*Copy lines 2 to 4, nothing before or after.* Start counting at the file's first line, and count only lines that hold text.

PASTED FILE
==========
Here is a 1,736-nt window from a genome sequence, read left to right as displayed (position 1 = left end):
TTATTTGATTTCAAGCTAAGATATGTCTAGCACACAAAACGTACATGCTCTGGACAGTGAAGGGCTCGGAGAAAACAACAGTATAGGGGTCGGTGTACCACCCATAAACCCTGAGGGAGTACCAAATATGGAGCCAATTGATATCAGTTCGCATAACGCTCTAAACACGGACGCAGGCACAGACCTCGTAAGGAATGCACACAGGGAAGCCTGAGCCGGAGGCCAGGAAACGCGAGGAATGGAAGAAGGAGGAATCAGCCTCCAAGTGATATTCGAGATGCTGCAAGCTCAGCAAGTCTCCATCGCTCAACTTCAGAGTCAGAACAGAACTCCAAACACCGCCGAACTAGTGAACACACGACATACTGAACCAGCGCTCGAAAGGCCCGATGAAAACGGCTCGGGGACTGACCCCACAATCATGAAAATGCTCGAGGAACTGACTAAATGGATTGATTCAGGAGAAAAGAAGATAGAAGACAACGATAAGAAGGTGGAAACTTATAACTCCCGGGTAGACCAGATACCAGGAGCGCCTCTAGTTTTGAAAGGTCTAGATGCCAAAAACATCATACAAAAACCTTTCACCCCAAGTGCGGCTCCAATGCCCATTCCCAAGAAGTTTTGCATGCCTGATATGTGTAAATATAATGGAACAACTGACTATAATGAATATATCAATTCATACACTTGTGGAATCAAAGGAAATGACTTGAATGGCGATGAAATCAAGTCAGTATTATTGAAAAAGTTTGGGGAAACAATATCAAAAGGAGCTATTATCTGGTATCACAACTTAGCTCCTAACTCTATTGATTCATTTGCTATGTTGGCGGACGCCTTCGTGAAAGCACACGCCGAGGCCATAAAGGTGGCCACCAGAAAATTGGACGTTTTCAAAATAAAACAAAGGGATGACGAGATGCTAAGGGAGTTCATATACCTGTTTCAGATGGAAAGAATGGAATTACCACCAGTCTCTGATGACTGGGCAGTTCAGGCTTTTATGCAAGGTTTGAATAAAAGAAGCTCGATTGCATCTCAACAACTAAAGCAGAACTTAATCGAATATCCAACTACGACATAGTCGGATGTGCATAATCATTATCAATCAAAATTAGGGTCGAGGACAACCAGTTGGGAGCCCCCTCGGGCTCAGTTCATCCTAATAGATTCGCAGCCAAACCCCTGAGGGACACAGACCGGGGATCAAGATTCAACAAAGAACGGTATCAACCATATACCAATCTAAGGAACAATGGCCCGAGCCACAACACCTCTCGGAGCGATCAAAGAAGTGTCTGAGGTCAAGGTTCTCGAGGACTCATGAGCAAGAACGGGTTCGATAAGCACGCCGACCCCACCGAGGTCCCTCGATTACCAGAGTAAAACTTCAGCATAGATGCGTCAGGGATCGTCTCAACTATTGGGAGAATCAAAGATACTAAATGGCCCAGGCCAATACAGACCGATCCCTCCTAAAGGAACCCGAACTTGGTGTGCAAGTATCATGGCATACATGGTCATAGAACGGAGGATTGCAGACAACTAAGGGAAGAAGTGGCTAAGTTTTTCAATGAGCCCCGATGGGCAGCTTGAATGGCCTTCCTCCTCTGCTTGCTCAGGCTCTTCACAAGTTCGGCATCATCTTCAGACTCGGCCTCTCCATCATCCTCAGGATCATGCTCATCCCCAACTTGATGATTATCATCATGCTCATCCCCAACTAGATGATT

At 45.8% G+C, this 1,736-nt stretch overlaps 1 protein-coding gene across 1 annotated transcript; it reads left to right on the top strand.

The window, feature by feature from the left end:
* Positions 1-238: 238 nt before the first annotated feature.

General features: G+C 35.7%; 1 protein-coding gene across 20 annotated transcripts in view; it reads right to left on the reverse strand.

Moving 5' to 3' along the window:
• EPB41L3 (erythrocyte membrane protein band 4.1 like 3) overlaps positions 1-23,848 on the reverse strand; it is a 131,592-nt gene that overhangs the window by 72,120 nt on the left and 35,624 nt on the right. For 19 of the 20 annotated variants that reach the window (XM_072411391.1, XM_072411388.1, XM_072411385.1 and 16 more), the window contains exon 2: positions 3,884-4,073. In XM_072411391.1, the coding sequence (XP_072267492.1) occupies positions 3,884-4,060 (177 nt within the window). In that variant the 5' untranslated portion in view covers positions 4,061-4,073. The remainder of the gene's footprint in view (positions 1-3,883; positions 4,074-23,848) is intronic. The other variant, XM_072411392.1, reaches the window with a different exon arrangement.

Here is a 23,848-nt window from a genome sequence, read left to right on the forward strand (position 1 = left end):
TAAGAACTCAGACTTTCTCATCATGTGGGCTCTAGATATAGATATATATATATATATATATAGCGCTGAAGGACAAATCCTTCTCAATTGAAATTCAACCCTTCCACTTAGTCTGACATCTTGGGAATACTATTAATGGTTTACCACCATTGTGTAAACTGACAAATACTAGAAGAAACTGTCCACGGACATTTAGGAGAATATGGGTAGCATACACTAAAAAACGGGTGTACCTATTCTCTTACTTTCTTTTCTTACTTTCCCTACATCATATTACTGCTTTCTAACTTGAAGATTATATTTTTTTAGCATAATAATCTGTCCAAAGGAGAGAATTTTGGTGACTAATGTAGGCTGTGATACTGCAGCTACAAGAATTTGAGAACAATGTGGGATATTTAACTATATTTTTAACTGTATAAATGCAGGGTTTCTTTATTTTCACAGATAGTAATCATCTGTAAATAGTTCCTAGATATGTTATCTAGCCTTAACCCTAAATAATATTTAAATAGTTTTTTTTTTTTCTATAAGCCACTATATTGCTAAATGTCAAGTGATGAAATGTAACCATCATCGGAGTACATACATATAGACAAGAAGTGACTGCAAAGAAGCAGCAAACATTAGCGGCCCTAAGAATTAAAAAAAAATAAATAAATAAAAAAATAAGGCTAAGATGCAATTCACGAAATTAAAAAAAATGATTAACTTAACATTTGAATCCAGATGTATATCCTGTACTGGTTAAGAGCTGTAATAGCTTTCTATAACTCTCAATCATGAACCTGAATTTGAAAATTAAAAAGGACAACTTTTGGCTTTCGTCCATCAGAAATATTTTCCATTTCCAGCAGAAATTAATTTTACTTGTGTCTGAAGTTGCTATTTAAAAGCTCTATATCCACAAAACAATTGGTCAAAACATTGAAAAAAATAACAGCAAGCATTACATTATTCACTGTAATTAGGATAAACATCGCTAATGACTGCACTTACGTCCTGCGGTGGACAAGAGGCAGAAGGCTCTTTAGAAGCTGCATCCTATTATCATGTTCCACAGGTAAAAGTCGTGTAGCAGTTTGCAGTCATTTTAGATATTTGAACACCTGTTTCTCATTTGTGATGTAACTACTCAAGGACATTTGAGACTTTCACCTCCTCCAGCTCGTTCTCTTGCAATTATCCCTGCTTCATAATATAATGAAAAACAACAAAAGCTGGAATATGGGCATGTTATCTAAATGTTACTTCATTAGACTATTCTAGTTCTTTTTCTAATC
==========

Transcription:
TTATTTGATTTCAAGCTAAGATATGTCTAGCACACAAAACGTACATGCTCTGGACAGTGAAGGGCTCGGAGAAAACAACAGTATAGGGGTCGGTGTACCACCCATAAACCCTGAGGGAGTACCAAATATGGAGCCAATTGATATCAGTTCGCATAACGCTCTAAACACGGACGCAGGCACAGACCTCGTAAGGAATGCACACAGGGAAGCCTGAGCCGGAGGCCAGGAAACGCGAGGAATGGAAGAAGGAGGAATCAGCCTCCAAGTGATATTCGAGATGCTGCAAGCTCAGCAAGTCTCCATCGCTCAACTTCAGAGTCAGAACAGAACTCCAAACACCGCCGAACTAGTGAACACACGACATACTGAACCAGCGCTCGAAAGGCCCGATGAAAACGGCTCGGGGACTGACCCCACAATCATGAAAATGCTCGAGGAACTGACTAAATGGATTGATTCAGGAGAAAAGAAGATAGAAGACAACGATAAGAAGGTGGAAACTTATAACTCCCGGGTAGACCAGATACCAGGAGCGCCTCTAGTTTTGAAAGGTCTAGATGCCAAAAACATCATACAAAAACCTTTCACCCCAAGTGCGGCTCCAATGCCCATTCCCAAGAAGTTTTGCATGCCTGATATGTGTAAATATAATGGAACAACTGACTATAATGAATATATCAATTCATACACTTGTGGAATCAAAGGAAATGACTTGAATGGCGATGAAATCAAGTCAGTATTATTGAAAAAGTTTGGGGAAACAATATCAAAAGGAGCTATTATCTGGTATCACAACTTAGCTCCTAACTCTATTGATTCATTTGCTATGTTGGCGGACGCCTTCGTGAAAGCACACGCCGAGGCCATAAAGGTGGCCACCAGAAAATTGGACGTTTTCAAAATAAAACAAAGGGATGACGAGATGCTAAGGGAGTTCATATACCTGTTTCAGATGGAAAGAATGGAATTACCACCAGTCTCTGATGACTGGGCAGTTCAGGCTTTTATGCAAGGTTTGAATAAAAGAAGCTCGATTGCATCTCAACAACTAAAGCAGAACTTAATCGAATATCCAACTACGACATAGTCGGATGTGCATAATCATTATCAATCAAAATTAGGGTCGAGGACAACCAGTTGGGAGCCCCCTCGGGCTCAGTTCATCCTAATAGATTCGCAGCCAAACCCCTGAGGGACACAGACCGGGGATCAAGATTCAACAAAGAACGGTATCAACCATATACCAATCTAAGGAACAATGGCCCGAGCCACAACACCTCTCGGAGCGATCAAAGAAGTGTCTGAGGTCAAGGTTCTCGAGGACTCATGAGCAAGAACGGGTTCGATAAGCACGCCGACCCCACCGAGGTCCCTCGATTACCAGAGTAAAACTTCAGCATAGATGCGTCAGGGATCGTCTCAACTATTGGGAGAATCAAAGATACTAAATGGCCCAGGCCAATACAGACCGATCCCTCCTAAAGGAACCCGAACTTGGTGTGCAAGTATCATGGCATACATGGTCATAGAACGGAGGATTGCAGACAACTAAGGGAAGAAGTGGCTAAGTTTTTCAATGAGCCCCGATGGGCAGCTTGAATGGCCTTCCTCCTCTGCTTGCTCAGGCTCTTCACAAGTTCGGCATCATCTTCAGACTCGGCCTCTCCATCATCCTCAGGATCATGCTCATCCCCAACTTGATGATTATCATCATGCTCATCCCCAACTAGATGATT

At 45.8% G+C, this 1,736-nt stretch overlaps 1 protein-coding gene across 1 annotated transcript; it reads left to right on the top strand.

The window, feature by feature from the left end: